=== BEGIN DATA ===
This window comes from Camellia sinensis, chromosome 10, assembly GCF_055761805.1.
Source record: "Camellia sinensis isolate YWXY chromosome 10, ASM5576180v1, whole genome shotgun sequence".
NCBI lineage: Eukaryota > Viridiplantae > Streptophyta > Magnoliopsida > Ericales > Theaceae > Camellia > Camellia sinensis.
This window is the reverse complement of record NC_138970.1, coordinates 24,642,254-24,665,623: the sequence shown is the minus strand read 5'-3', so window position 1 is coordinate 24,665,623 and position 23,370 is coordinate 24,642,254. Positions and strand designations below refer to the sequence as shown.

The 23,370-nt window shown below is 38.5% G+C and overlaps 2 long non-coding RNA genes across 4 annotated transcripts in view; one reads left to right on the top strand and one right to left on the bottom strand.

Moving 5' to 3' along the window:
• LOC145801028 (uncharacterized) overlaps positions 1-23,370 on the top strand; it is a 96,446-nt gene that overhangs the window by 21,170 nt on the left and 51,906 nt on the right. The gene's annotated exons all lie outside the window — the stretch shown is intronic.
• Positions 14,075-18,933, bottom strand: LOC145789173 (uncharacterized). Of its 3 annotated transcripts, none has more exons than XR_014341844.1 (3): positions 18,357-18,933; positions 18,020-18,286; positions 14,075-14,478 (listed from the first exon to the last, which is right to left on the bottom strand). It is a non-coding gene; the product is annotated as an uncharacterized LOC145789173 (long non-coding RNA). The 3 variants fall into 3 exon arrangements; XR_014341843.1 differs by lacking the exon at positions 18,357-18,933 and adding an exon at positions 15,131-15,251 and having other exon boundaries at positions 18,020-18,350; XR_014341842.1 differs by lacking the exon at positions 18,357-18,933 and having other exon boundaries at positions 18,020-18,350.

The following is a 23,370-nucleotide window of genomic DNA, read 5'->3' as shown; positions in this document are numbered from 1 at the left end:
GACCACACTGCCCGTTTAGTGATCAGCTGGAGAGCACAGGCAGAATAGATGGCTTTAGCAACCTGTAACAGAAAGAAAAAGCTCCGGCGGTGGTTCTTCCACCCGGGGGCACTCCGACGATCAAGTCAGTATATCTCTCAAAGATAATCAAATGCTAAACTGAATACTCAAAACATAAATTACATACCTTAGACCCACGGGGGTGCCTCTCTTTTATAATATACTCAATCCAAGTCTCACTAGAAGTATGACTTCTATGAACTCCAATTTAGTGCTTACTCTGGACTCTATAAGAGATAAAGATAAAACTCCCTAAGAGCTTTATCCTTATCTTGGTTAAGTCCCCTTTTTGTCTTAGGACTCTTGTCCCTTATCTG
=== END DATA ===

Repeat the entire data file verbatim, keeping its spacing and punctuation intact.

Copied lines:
This window comes from Camellia sinensis, chromosome 10, assembly GCF_055761805.1.
Source record: "Camellia sinensis isolate YWXY chromosome 10, ASM5576180v1, whole genome shotgun sequence".
NCBI lineage: Eukaryota > Viridiplantae > Streptophyta > Magnoliopsida > Ericales > Theaceae > Camellia > Camellia sinensis.
This window is the reverse complement of record NC_138970.1, coordinates 24,642,254-24,665,623: the sequence shown is the minus strand read 5'-3', so window position 1 is coordinate 24,665,623 and position 23,370 is coordinate 24,642,254. Positions and strand designations below refer to the sequence as shown.

The 23,370-nt window shown below is 38.5% G+C and overlaps 2 long non-coding RNA genes across 4 annotated transcripts in view; one reads left to right on the top strand and one right to left on the bottom strand.

Moving 5' to 3' along the window:
• LOC145801028 (uncharacterized) overlaps positions 1-23,370 on the top strand; it is a 96,446-nt gene that overhangs the window by 21,170 nt on the left and 51,906 nt on the right. The gene's annotated exons all lie outside the window — the stretch shown is intronic.
• Positions 14,075-18,933, bottom strand: LOC145789173 (uncharacterized). Of its 3 annotated transcripts, none has more exons than XR_014341844.1 (3): positions 18,357-18,933; positions 18,020-18,286; positions 14,075-14,478 (listed from the first exon to the last, which is right to left on the bottom strand). It is a non-coding gene; the product is annotated as an uncharacterized LOC145789173 (long non-coding RNA). The 3 variants fall into 3 exon arrangements; XR_014341843.1 differs by lacking the exon at positions 18,357-18,933 and adding an exon at positions 15,131-15,251 and having other exon boundaries at positions 18,020-18,350; XR_014341842.1 differs by lacking the exon at positions 18,357-18,933 and having other exon boundaries at positions 18,020-18,350.

The following is a 23,370-nucleotide window of genomic DNA, read 5'->3' as shown; positions in this document are numbered from 1 at the left end:
GACCACACTGCCCGTTTAGTGATCAGCTGGAGAGCACAGGCAGAATAGATGGCTTTAGCAACCTGTAACAGAAAGAAAAAGCTCCGGCGGTGGTTCTTCCACCCGGGGGCACTCCGACGATCAAGTCAGTATATCTCTCAAAGATAATCAAATGCTAAACTGAATACTCAAAACATAAATTACATACCTTAGACCCACGGGGGTGCCTCTCTTTTATAATATACTCAATCCAAGTCTCACTAGAAGTATGACTTCTATGAACTCCAATTTAGTGCTTACTCTGGACTCTATAAGAGATAAAGATAAAACTCCCTAAGAGCTTTATCCTTATCTTGGTTAAGTCCCCTTTTTGTCTTAGGACTCTTGTCCCTTATCTG